By the time the Nostra Aetate conference began on October 24, the participants understood, if they hadn’t before, they were not engaged in a purely academic discussion but were addressing a profound crisis with real-world consequences.

Central to the speakers’ reflections was the Vatican Council II document, Nostra Aetate, the declaration on the relation of the Church to non-Christian religions. Issued in 1965, the document marked a significant advance in Catholic-Jewish relations. It states, “The Church, mindful of the patrimony she shares with the Jews and moved not by political reasons but by the Gospel’s spiritual love, decries hatred, persecutions, displays of anti-Semitism, directed against Jews at any time and by anyone.”

Franciscan University students enjoying peaceful prayer, Mass, hikes, and fellowship near the Sea of Galilee in northern Israel in October

Catholic and Jewish presenters took turns unpacking the implications of this teaching and how it can inform an effective response to antisemitism.

“We, as followers of Jesus, must reject antisemitism, and indeed all forms of ethnic and racial and religious bigotry,” said Dr. Robert P. George, McCormick Professor of Jurisprudence and director of the James Madison Program in American Ideals and Institutions at Princeton University. “It’s incumbent on us to be outspoken against such bigotry and to be vocal in the defense of its victims.”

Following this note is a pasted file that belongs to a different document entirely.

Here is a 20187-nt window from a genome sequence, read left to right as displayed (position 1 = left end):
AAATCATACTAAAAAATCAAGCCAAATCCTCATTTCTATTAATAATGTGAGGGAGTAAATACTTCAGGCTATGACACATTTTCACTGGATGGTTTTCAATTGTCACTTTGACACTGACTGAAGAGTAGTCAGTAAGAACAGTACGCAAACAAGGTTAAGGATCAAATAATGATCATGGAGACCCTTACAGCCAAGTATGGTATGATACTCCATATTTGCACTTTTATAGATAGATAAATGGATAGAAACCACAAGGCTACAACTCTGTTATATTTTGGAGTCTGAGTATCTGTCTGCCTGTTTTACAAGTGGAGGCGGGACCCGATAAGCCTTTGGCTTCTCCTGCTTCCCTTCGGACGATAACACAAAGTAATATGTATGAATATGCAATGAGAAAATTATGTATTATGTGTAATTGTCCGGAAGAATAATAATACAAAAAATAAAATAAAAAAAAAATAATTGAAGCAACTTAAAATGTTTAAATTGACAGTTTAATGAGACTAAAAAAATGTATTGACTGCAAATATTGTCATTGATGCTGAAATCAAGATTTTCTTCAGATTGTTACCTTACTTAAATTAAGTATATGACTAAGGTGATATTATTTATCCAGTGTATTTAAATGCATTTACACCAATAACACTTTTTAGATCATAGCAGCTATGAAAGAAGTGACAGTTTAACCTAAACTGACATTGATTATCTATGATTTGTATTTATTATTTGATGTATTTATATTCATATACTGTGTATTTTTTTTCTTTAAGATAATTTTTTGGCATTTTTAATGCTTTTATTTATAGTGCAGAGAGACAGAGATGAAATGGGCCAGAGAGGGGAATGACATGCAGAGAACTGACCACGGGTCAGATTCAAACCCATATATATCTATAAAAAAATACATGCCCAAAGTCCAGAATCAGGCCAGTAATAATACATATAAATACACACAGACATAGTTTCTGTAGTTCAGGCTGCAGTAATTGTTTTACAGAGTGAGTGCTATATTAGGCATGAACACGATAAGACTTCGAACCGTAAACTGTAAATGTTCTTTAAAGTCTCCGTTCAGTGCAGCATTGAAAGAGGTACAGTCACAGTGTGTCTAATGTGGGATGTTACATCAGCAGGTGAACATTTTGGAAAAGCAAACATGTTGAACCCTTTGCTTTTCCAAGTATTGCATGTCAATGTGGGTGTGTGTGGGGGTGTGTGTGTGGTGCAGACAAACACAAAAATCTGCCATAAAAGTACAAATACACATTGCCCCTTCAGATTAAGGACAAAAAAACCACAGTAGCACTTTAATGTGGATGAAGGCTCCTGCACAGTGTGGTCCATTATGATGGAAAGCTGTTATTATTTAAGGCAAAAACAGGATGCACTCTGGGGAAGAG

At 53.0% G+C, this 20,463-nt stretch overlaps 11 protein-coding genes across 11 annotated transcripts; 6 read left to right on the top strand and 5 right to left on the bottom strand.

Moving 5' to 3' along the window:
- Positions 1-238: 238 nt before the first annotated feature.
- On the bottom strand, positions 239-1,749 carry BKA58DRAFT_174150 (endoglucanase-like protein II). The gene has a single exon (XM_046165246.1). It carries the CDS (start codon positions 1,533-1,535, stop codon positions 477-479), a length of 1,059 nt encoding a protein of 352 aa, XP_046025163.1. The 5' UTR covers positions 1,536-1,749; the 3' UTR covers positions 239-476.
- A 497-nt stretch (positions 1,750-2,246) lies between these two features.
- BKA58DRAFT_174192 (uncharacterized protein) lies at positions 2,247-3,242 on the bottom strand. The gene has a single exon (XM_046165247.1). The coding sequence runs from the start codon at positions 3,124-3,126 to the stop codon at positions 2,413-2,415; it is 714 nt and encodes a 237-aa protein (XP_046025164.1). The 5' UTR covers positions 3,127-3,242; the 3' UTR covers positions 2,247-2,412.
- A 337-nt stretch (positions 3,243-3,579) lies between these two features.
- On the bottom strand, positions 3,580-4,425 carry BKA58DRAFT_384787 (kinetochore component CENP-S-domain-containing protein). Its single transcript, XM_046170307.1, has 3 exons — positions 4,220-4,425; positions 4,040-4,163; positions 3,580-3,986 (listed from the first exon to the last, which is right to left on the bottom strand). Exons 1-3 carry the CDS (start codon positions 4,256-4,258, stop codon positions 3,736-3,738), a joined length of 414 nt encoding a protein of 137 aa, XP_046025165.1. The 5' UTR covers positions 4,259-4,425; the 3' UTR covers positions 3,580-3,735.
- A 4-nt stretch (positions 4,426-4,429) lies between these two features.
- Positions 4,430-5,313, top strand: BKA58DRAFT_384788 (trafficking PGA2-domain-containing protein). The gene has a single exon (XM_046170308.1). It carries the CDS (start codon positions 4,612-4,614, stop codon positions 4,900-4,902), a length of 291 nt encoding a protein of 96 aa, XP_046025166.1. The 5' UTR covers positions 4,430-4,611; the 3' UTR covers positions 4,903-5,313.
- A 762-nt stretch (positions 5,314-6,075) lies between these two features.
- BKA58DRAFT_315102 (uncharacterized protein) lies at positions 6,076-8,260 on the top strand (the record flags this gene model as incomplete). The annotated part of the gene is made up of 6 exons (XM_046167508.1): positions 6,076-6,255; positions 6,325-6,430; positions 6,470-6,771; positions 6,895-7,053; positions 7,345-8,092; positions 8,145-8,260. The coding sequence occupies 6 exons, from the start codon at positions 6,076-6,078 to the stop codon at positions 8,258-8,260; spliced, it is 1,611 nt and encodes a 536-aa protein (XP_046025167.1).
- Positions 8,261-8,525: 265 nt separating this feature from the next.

Rabbi Dr. Meir Y. Soloveichik, senior rabbi of Congregation Shearith Israel in New York City and director of the Zahava and Moshael Straus Center for Torah and Western Thought at Yeshiva University, agreed and spoke about the theological dimension of hatred of the Jews.

“Antisemitism is not a hatred of difference; it’s a hatred of Jews,” he said. “After all, one can find on college campuses gatherings in the past week that are reminders of Nuremberg rallies in which the ideology put forward by the students will at least in name embrace diversity and ‘intersectionality’ of every kind except the well-being of Jews or the Jewish state.”

Other speakers included Sohrab Ahmari, founder and editor of Compact and visiting fellow at Franciscan’s Veritas Center for Ethics in Public Life; Peter Berkowitz, the Tad and Dianne Taube senior fellow at the Hoover Institution at Stanford University; Dr. Faydra Shapiro, senior fellow with The Philos Project and research fellow with the Center for the Study of Religions at Tel Hai College in Israel; and Dr. Kevin Roberts, president of the Heritage Foundation.

At the conclusion of the conference, the presenters were invited to sign an official public statement that declares unequivocally, “We reject hatred, bigotry, and racism in all their forms. As Catholics and Christians, we believe that antisemitism is a spiritual evil.” This Coalition of Catholics Against Antisemitism Statement has since grown to include over 660 signatures.

While speaking out publicly is imperative, the conference presenters underlined the need for more action. Father Dave expressed this well in the conclusion of his Washington Examiner op-ed about his decision to invite Jewish students to transfer to Franciscan.

“More than ever, the Jewish people need allies. Franciscan seeks to rally more allies to come to their aid. We hope our offer to give Jewish students the safe haven they deserve will inspire other universities across the country to heed the call, too. And in some small way, help to turn the tide of antisemitism toward true peace.”

Go to Top